Non-Profit Support

When the time came to find someone to bring Amanda to life, I knew the task would not be easy. I assumed that finding a talented illustrator who would be amenable to a children’s book project with a new author would prove challenging. To my delight, the moon lined up with the stars, and I was fortunate beyond belief to find the perfect fit in an unexpected way.

I was reading BRAVE Business Leadership by Jeff Foley, retired Brigadier General and current leadership coach. ( Randomly nestled in the pages of leadership best practices gleaned from 32 years in the Army, were small illustrations, perfectly concise and simple, yet charming. I asked General Foley who did the drawings, and he told me the story of how Bill Wood was recommended to him, and how delighted he was to realize that it was the same Bill Wood who used to work for him in the Army.

After I met Bill, it was clear he was the right partner for this venture. There was no deadline for the project, so he could take his time and work on drawing the Amanda story at his own pace. He would periodically send pages to me and my friend (and marketing guru) Samantha Bodie, but we knew early in the process that it was going to be a home run. The only guidance I had to offer was after the first Amanda drawing, when I asked Bill to make the rabbit look more like a girl. A few adorable eyelashes later, Amanda was born. Despite Bill’s many responsibilities with work and family, and the distraction of a pandemic, he completed the project of illustrating the 32-page tale in the spring of 2021.

Next on the agenda was the selection of a non-profit organization, with whom we could share part of the proceeds from book sales. Amanda: Tale of a Rescued Rabbit is a story about healing, so choosing a charity started with that thought, but the fortuitous introduction to Bill from General Foley was also in my mind. A military component to the partnership seemed appropriate. I had recently learned about Mission 22 from John Granado-Smith, an active duty solider with the U.S. Army and a volunteer for various causes in the community. John connected me to people who could tell me more about Mission 22, and I learned that this national organization is dedicated to healing American’s veterans with programs for Post-Traumatic Stress and Traumatic Brain Injury, as well as other issues veterans face today. (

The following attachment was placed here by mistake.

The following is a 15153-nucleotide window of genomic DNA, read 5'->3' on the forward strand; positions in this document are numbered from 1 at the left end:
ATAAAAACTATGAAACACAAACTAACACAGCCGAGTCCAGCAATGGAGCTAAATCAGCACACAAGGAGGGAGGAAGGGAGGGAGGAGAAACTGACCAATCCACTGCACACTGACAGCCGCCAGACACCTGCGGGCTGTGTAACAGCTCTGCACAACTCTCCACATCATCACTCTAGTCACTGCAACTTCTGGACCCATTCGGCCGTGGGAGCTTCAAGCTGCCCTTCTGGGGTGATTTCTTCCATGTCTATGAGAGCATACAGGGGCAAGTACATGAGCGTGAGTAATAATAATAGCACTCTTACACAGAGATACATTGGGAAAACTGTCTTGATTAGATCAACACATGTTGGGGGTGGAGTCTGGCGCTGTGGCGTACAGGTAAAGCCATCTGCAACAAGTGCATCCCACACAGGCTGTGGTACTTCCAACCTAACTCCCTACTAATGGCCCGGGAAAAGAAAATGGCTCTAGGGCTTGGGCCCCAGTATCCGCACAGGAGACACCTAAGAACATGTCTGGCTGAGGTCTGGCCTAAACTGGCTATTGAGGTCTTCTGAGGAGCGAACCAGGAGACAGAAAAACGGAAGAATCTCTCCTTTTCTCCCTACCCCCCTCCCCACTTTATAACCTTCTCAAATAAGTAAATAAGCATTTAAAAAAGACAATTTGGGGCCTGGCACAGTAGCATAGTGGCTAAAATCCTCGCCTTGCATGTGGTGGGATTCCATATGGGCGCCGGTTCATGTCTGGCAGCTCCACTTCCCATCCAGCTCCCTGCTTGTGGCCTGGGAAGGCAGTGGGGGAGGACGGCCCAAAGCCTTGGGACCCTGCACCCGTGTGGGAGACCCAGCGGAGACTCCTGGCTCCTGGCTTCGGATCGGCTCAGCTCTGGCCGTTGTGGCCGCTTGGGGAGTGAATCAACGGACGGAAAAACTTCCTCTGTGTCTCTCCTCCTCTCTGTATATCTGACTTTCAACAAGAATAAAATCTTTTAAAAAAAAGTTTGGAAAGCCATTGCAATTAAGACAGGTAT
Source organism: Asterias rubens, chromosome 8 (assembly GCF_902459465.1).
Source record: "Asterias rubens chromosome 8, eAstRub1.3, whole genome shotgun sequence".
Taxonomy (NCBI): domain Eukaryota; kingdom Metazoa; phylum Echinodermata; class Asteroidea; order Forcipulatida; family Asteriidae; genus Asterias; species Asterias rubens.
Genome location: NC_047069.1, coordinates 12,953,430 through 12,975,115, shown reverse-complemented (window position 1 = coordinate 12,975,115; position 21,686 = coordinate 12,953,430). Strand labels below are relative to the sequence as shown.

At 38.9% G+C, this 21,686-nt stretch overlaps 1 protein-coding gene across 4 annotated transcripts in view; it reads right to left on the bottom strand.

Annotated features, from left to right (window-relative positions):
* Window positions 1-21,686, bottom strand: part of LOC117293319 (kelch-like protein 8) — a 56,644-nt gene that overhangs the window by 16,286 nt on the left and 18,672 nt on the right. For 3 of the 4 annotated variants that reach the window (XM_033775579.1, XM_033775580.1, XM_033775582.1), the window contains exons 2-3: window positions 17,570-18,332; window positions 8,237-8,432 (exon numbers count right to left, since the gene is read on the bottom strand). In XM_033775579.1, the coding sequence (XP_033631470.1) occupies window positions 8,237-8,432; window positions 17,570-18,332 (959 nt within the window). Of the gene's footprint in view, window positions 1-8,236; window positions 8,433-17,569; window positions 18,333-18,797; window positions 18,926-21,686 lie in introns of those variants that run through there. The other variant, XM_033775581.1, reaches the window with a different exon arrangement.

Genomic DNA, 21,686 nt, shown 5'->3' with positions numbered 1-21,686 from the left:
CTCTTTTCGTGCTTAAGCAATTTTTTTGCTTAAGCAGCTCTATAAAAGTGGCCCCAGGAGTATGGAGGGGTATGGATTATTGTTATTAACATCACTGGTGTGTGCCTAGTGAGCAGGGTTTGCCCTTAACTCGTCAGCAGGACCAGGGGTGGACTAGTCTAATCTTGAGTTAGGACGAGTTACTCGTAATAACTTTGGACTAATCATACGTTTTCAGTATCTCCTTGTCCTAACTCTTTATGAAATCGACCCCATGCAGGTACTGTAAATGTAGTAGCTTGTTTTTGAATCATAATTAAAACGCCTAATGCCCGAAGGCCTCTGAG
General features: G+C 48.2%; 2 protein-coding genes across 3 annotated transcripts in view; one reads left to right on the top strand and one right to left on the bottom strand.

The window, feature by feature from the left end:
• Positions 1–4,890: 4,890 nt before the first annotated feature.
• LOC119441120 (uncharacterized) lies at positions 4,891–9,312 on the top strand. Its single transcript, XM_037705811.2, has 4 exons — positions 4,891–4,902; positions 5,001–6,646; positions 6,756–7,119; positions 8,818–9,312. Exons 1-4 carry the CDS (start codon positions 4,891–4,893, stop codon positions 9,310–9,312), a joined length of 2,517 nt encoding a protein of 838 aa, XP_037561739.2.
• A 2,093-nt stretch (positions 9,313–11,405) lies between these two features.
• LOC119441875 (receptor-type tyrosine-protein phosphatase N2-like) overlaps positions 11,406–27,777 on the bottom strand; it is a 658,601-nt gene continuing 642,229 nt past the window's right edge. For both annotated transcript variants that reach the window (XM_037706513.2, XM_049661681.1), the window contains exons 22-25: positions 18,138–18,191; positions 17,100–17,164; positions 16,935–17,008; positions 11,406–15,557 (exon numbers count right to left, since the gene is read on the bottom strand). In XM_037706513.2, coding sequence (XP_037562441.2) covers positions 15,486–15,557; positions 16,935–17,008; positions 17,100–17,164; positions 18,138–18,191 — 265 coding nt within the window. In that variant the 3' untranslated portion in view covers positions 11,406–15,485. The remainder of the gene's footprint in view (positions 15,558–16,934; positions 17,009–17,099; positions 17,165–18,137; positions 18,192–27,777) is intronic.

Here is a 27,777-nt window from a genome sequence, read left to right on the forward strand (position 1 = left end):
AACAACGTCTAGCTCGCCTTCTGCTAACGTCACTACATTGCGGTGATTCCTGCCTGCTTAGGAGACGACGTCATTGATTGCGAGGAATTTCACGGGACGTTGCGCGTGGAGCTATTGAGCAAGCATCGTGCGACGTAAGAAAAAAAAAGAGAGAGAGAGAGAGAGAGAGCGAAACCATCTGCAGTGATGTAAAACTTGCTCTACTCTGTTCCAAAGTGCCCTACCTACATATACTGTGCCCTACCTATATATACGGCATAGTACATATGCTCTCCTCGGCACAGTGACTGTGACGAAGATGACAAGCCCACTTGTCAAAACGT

We submitted the application to align with Mission 22, and received approval on May 12, 2021. We are honored to support this organization, both with financial donations and also awareness for their programs. We encourage you to follow them on Facebook and Twitter (@Mission22) and learn about additional ways you can connect with their mission to support the veteran community with treatment programs, memorials and community social impact. Mission 22 also has an Ambassador volunteer program for people to get involved, who educate the public on veteran issues, help get veterans into Mission 22 treatment programs and create resources in their communities.

Mission 22 is not a crisis organization. If you or someone you know is in crisis and needs to speak with someone immediately please call 1-800-273-8255 (Press 1), text 838255, call 911 or proceed to the nearest ER.

Mission 22’s federal ID number for donations is 46-2750726

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